Road Safety

Recently, I received a letter from the Association of British Insurers with some truly shocking statistics.  According to the Department for Transport, Arundel & South Downs was the eighth worst in the country for deaths and serious accidents involving young people.

The latest official statistics also show that 192 people were killed or seriously injured on our roads between 2005 and 2011.  A further 995 people were less seriously injured in road incidents.  This is an unacceptable risk to our young people.

According to the ABI, young drivers account for a disproportionately high percentage of official accident figures, with tens of thousands of young lives being cut short or severely impacted each year.  The high car insurance premiums young drivers and their parents are experiencing are a direct result of these worrying figures.  The deaths and severe injuries can mean large compensation awards and a lifetime of care which needs to be paid for through premium levels.

I recently visited St Peter's School in Cowfold and the most important thing that the pupils there wanted to raise with me was road safety.  Members of the school council told me about their own near-collision experiences at a local traffic crossing, and they also gave other examples of dangerous traffic issues.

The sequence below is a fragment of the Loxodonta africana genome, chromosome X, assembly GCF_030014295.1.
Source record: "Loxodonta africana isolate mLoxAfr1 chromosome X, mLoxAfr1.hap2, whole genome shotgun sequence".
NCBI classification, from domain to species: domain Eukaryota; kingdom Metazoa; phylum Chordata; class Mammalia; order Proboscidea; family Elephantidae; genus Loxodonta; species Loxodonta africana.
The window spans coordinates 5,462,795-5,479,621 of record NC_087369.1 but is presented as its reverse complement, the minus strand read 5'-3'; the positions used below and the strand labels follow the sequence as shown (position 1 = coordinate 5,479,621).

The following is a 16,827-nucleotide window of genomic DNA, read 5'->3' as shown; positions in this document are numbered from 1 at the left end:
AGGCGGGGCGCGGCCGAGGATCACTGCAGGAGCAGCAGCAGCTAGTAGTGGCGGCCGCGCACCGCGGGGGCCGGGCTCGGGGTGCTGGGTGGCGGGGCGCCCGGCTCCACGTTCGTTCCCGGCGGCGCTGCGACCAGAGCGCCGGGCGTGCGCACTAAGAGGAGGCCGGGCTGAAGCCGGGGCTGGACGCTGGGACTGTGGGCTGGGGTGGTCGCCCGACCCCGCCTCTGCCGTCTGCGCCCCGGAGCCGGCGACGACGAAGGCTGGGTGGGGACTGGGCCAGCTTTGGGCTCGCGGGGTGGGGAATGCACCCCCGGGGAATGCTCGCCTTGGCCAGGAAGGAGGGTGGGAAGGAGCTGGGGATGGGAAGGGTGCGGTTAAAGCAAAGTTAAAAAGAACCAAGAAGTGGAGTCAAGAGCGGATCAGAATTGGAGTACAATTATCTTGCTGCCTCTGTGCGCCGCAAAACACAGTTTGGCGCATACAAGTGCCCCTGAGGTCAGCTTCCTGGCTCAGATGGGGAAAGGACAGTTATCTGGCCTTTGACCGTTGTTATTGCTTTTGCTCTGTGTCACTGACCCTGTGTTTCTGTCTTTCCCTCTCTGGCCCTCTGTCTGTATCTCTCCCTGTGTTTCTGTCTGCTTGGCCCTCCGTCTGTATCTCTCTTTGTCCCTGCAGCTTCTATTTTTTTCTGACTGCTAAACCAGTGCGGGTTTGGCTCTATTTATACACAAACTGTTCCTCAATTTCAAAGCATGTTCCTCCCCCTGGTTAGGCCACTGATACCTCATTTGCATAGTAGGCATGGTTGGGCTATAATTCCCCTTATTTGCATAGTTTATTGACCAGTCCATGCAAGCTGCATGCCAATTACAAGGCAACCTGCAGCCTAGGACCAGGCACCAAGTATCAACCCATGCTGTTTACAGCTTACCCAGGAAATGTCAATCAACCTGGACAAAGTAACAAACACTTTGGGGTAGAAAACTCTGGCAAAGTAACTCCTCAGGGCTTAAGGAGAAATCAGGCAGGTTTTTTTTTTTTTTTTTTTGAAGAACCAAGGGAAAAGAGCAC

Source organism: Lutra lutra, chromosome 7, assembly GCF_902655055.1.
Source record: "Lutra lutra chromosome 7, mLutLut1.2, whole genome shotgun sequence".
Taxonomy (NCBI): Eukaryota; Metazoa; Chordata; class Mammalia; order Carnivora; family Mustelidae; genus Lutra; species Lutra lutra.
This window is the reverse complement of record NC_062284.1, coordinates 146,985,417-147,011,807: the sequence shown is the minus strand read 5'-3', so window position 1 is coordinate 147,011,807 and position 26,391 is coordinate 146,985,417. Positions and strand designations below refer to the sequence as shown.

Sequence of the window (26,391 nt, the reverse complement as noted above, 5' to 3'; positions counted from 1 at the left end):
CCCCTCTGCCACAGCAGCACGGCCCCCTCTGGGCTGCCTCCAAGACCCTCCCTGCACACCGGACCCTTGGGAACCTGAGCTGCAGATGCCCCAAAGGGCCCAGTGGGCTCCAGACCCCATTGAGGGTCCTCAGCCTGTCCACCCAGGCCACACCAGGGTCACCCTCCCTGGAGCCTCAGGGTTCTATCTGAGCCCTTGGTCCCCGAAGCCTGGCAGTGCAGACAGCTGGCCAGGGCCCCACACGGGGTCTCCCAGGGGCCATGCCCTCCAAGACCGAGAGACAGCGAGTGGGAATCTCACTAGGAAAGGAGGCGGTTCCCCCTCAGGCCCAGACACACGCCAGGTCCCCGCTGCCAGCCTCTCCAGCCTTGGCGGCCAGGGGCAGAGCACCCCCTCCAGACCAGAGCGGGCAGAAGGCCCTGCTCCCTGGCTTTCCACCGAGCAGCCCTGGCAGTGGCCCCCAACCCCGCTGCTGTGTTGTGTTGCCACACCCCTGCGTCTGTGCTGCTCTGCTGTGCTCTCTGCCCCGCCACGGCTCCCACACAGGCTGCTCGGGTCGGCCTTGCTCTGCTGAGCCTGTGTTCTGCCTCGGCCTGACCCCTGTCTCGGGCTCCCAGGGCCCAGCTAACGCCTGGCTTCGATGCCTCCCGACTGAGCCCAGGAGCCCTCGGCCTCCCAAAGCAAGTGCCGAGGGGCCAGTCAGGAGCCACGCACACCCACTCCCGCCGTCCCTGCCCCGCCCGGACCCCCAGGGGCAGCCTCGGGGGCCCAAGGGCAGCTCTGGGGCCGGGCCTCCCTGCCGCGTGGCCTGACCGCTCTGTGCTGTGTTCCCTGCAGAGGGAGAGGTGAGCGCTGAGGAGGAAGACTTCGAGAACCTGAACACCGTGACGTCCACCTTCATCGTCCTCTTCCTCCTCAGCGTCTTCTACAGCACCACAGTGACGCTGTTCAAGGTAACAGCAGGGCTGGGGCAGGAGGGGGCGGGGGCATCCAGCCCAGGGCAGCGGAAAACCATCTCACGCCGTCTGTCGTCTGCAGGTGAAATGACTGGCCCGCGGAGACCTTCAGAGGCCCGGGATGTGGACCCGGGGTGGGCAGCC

I have promised to take these issues up with West Sussex County Council, the Chief Constable of Sussex and our new Police and Crime Commissioner, Katy Bourne.

I have also been troubled by a constituency case.  A young man was killed by a drunk driver.  To his parents' great distress, the perpetrator - later convicted - was able to continue driving until his case came to court, eight months later.

I cannot see why, in cases of drink and drug driving, there should not be an automatic driving ban, or at least the presumption of one, until the suspect is tried.  I have raised this question with the Attorney-General and I will continue to press this issue.

Cars are essential in a predominantly rural area like ours: people need them to get around, and that includes young drivers.  But they should be able to do so safely.

Christopher N Howarth